If there's going to be a real revolution in the Middle East, I think it will have to be led by the women. A couple of years ago, I organized a symposium on "the women of the middle east," which had considerable echo. It was not the usual "women and Islam" discussion, important as that is, but included Jews, Copts, and atheists, from several different countries. It featured an Israeli woman who said, rightly I thought, that she felt sorry for her Arab sisters, who were not free to speak their minds or even pursue their lives. Many of the other women thanked her, and said she was entirely right.
I think that the tyrannical rulers of the Middle East actively fear their women, at all levels of their being. They fear anything approaching equal rights for women because they know that women have been singled out for humiliation, degradation, and constant violence, both the official kind (as in the recent Iranian case where two women were beaten up by 'morals enforcers' for dressing inappriately) and the 'normal' kind, where husbands beat wives, fathers beat daughters, and so forth.
An American Army poet stationed in Iraq, Army Specialist Danielle Wheeler, has said it far better than I can:
Behind the Veil
If you asked who the strongest woman would be, I’d say an Iraqi woman.
They’re the strongest I’ve seen.
Here a woman can get beat up just for not being pretty enough.
I guess it all starts off when they are daughters.
Sold off to be married to other men by their fathers.
That poor woman, married to someone she doesn’t know,
Told she’d have his children and make his home.
If her husband is poor without a camel or a cow,
She’ll be outside in the sun pulling the plow.
When her husband comes home and his dinner is burned,
She’ll get a black eye she believes she earned.
She could try to dodge, get away from the attack.
She knows it’d be worse if she tried to fight back.
You think it doesn’t get worse than this?
All this is done in front of the kids.
When she starts to show her age he can beat her to death,
Find someone younger, prettier and marry again.
No matter what happens, she’s always wrong.
That’s not everything; I could go on and on.
If I were them, I’d wear a veil too.
No better way of hiding a bruise.
h/t to Blackfive, as usual an invaluable source on our heroes in the region.
Iraq is far from the worst place in this regard, but you cannot get to know an Iraqi woman without hearing about the nastiness of their lives, and this includes very important woman, members of Parliament for example, leaders of political parties, even women at the highest levels of ministries. In other places, women can't ever reach such status. They're just oppressed.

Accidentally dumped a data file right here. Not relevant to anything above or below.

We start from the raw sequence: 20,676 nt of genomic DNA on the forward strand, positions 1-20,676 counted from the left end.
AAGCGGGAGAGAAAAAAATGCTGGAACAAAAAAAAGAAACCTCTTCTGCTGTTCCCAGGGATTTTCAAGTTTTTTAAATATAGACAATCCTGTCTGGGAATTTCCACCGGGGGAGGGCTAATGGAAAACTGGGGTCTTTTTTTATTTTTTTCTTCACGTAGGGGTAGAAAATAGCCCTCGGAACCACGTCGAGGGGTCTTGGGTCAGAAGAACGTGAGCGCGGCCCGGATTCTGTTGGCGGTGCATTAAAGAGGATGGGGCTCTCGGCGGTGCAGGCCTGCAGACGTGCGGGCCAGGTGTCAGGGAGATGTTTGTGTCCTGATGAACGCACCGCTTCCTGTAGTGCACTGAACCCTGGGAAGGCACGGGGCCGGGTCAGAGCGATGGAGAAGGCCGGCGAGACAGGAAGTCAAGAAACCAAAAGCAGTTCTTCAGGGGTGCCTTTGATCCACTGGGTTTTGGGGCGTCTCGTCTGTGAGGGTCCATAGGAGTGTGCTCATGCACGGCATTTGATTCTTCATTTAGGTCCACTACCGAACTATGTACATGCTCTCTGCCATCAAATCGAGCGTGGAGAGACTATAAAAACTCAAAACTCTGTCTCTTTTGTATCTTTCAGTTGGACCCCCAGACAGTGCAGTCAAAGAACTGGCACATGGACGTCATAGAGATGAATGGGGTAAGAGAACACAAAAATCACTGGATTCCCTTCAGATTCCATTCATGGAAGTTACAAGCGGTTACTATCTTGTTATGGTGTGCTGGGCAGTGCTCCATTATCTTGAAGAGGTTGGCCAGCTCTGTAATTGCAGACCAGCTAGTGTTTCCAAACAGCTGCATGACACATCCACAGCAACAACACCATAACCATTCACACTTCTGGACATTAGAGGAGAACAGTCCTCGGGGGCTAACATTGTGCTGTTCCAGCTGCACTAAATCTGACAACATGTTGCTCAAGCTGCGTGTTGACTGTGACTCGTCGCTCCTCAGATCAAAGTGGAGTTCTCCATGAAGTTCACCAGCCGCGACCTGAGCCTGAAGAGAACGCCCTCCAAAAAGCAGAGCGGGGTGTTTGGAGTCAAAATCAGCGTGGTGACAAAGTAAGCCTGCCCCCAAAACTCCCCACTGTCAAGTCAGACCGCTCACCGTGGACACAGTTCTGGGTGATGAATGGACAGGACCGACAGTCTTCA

There is no clearer sign of the fecklessness of the West, above all the Western Left, than the near-total silence about the oppression of women, especially in our enemies' countries. The American and European feminists were never about real liberation, anyway; they just wanted to be treated like men. They got it, by and large, so that big balloon is now out of air. There is nothing left for their truly oppressed foreign sisters.
An unknown number of Iranian women are on death row, awaiting their terrible execution by stoning. The Iranian Government has suspended some of these sentences for the moment, but the latest stoning was just last year, a new legal code does not ban stoning, and government ministers continue to defend it.
And I haven't even mentioned Saudi Arabia, the monster misogynist of the region.
Go to any of the scholarly studies of the failure of the Arab world (and Iran, not an Arab country, can join this crowd) to advance its civil societies, its creative enterprises, its industries, its educational systems, and you'll find that the exclusion and oppression of women is invariably listed as one of the most important causes.
It's another one of those cases, about which I am now writing a book, where everyone sees the evil but nobody is willing to do anything about it. One might "understand" the West's unwillingness to recognize the evil in the Kremlin or the evil in Damascus; doing something effective against such regimes is difficult, risky and costly. But what does it take to denounce the oppression of women? I think the award of the Nobel Peace Prize to Iran's Ms. Ebadi was what we used to call a conscience-balm; a lot of Westerners could tell themselves that "we supported her/them, now let's move on."
The women of the Middle East are a revolutionary force, which we are morally, politically and strategically obliged to support. The Bush Administration, which featured a lot of women in high office (from Laura to Condi to Karen to Harriet etc etc), disgracefully failed to rally to the side of oppressed women. Let's hope the next crowd does better.